SQL Injection l Suppose John visits the page and enters his customer ID (14). The following query would retrieve his results: SELECT * FROM Orders WHERE CustomerNumber = 14 However, the same code can be a dangerous weapon in the hands of a malicious user. Imagine that Mal comes along and enters the following data in the CustomerNumber field: “14; DROP TABLE Orders”. This would cause the following query to execute: SELECT * FROM Orders WHERE CustomerNumber = 14; DROP TABLE Orders
SQL Injection Solutions: Implement parameter checking on all applications. For example, if you’re asking someone to enter a customer number, make sure the input is numeric before executing the query. You may wish to go a step further and perform additional checks to ensure the customer number is the proper length, valid, l Limit the permissions of the account that executes SQL queries. The rule of least privilege applies. If the account used to execute the query doesn’t have permission to drop tables, the table dropping will not succeed! l Use stored procedures (or similar techniques) to prevent users from directly interacting with SQL code. l As with many security principles, an ounce of prevention is worth a pound of cure. Take the time to verify the code running on your servers
Analysis of Feldman et al l Malicious software running on a single voting machine can steal votes with little if any risk of detection. l The malicious software can modify all of the records, audit logs, and counters kept by the voting machine, so that even careful forensic examination of these records will find nothing amiss. l The authors have constructed demonstration software that carries out this vote-stealing attack. l Anyone who has physical access to a voting machine, or to a memory card that will later be inserted into a machine, can install said malicious software using a simple method that takes as little as one minute. l In practice, poll workers and others often have unsupervised access to the machines.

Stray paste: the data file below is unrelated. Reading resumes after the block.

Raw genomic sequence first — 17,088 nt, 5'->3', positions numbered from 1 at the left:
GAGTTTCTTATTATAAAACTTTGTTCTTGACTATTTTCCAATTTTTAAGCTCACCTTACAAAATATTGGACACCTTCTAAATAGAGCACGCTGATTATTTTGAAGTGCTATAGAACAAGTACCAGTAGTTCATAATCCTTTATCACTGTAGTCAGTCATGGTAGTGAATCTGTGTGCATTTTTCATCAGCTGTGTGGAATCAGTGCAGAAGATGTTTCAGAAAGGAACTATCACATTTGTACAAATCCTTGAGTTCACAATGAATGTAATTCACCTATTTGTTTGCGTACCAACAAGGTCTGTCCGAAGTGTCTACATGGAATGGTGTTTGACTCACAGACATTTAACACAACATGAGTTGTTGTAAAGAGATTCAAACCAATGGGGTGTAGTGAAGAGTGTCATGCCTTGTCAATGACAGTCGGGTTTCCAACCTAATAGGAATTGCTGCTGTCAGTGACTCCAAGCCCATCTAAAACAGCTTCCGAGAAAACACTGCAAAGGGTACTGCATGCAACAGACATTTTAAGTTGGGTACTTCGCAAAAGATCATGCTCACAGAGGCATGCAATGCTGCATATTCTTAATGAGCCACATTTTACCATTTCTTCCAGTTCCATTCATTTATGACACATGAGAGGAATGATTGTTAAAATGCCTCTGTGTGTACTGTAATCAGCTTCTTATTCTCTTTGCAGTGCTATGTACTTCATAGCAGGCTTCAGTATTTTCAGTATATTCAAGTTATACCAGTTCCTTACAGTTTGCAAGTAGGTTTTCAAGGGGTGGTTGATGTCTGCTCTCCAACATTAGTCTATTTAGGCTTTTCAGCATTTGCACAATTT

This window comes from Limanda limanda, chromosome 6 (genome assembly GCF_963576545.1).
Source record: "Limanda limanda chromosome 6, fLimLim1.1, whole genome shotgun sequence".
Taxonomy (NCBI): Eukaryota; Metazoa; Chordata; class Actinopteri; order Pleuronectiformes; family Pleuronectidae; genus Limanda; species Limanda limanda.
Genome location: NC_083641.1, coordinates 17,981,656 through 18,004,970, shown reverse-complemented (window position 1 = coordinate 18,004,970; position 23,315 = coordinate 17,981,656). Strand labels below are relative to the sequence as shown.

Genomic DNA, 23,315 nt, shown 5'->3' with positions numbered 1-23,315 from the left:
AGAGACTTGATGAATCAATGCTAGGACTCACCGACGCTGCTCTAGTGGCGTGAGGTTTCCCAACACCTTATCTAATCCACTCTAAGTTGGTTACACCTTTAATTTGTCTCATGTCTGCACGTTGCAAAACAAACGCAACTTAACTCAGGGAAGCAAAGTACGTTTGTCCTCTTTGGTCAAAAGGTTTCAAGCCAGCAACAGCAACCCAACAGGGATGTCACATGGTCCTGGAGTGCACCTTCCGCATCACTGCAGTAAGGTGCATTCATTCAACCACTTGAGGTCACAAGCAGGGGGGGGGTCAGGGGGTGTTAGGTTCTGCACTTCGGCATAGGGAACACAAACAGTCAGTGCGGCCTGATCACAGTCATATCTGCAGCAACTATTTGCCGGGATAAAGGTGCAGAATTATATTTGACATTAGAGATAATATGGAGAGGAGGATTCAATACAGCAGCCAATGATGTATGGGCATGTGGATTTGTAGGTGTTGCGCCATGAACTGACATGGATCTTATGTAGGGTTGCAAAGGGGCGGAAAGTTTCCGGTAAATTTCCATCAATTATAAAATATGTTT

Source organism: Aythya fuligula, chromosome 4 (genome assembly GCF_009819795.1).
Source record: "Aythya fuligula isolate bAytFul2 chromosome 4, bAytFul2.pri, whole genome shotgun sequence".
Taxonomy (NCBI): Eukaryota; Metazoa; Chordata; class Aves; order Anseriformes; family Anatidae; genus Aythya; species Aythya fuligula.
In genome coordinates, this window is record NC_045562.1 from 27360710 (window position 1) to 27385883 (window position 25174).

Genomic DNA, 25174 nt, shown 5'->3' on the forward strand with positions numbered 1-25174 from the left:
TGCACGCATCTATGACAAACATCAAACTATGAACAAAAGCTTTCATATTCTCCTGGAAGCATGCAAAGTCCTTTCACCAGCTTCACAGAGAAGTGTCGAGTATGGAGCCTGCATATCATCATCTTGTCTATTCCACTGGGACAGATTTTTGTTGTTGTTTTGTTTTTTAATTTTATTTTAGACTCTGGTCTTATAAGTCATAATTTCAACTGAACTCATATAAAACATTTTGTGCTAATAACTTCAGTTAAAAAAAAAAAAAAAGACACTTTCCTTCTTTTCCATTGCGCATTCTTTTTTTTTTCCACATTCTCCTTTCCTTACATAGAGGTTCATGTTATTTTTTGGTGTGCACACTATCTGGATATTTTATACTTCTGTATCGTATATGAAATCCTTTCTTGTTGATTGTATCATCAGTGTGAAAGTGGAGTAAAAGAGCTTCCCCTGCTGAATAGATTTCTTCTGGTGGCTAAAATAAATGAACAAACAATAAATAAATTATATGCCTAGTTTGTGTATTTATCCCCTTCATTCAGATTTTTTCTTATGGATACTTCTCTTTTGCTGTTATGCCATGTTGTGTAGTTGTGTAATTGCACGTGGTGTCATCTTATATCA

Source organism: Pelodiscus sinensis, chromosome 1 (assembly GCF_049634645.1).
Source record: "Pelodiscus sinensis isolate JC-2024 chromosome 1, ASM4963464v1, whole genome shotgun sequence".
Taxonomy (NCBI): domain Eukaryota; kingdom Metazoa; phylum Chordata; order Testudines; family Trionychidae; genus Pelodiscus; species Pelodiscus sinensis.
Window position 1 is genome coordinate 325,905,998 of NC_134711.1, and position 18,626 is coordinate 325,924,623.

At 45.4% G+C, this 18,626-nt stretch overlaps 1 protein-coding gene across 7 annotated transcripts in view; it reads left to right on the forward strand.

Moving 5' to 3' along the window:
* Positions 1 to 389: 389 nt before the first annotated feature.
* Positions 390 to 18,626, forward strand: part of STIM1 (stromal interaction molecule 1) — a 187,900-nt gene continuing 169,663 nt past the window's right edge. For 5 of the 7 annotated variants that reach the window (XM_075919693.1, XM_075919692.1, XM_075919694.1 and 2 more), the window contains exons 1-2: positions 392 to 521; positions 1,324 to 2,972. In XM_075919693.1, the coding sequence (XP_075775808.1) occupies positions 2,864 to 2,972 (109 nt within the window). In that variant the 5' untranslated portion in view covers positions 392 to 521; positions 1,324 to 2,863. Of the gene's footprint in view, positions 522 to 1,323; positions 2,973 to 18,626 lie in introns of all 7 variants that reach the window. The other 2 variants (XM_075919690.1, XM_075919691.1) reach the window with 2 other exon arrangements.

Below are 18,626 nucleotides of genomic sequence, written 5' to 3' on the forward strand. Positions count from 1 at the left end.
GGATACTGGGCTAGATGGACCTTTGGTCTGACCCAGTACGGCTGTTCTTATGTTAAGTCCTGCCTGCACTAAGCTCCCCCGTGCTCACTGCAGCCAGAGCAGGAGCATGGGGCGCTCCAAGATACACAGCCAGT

Analysis of Feldman et al l AccuVote-TS machines are susceptible to voting-machine viruses; computer viruses that can spread malicious software automatically and invisibly from machine to machine during normal pre- and post election activity. l Authors have constructed a demonstration virus that spreads in this way, installing their demonstration vote-stealing program on every machine it infects. l While some of these problems can be eliminated by improving Diebold’s software, others cannot be remedied without replacing the machines’ hardware. l Changes to election procedures would also be required to ensure security.